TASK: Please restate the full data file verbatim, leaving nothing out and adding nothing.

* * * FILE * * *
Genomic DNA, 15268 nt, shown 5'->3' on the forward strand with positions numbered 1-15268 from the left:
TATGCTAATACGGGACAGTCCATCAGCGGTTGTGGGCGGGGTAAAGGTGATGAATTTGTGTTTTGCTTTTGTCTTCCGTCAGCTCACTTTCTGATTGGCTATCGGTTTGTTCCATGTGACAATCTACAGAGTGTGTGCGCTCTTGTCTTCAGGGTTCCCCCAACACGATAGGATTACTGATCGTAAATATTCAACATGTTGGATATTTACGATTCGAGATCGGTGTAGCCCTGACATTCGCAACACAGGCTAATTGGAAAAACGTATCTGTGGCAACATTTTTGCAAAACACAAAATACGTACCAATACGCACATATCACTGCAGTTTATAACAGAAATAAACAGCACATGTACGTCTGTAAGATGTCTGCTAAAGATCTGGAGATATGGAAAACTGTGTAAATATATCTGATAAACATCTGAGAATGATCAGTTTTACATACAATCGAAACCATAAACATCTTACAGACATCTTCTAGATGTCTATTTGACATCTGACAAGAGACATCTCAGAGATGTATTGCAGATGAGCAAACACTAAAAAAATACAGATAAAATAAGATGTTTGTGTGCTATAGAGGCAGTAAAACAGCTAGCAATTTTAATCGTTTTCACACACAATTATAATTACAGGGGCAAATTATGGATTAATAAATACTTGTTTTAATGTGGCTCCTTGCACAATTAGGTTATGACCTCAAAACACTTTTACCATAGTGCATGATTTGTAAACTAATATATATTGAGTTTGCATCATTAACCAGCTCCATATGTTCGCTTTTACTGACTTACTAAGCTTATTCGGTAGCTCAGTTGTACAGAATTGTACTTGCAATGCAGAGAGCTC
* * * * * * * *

Genomic DNA, 15268 nt, shown 5'->3' on the forward strand with positions numbered 1-15268 from the left:
TATGCTAATACGGGACAGTCCATCAGCGGTTGTGGGCGGGGTAAAGGTGATGAATTTGTGTTTTGCTTTTGTCTTCCGTCAGCTCACTTTCTGATTGGCTATCGGTTTGTTCCATGTGACAATCTACAGAGTGTGTGCGCTCTTGTCTTCAGGGTTCCCCCAACACGATAGGATTACTGATCGTAAATATTCAACATGTTGGATATTTACGATTCGAGATCGGTGTAGCCCTGACATTCGCAACACAGGCTAATTGGAAAAACGTATCTGTGGCAACATTTTTGCAAAACACAAAATACGTACCAATACGCACATATCACTGCAGTTTATAACAGAAATAAACAGCACATGTACGTCTGTAAGATGTCTGCTAAAGATCTGGAGATATGGAAAACTGTGTAAATATATCTGATAAACATCTGAGAATGATCAGTTTTACATACAATCGAAACCATAAACATCTTACAGACATCTTCTAGATGTCTATTTGACATCTGACAAGAGACATCTCAGAGATGTATTGCAGATGAGCAAACACTAAAAAAATACAGATAAAATAAGATGTTTGTGTGCTATAGAGGCAGTAAAACAGCTAGCAATTTTAATCGTTTTCACACACAATTATAATTACAGGGGCAAATTATGGATTAATAAATACTTGTTTTAATGTGGCTCCTTGCACAATTAGGTTATGACCTCAAAACACTTTTACCATAGTGCATGATTTGTAAACTAATATATATTGAGTTTGCATCATTAACCAGCTCCATATGTTCGCTTTTACTGACTTACTAAGCTTATTCGGTAGCTCAGTTGTACAGAATTGTACTTGCAATGCAGAGAGCTC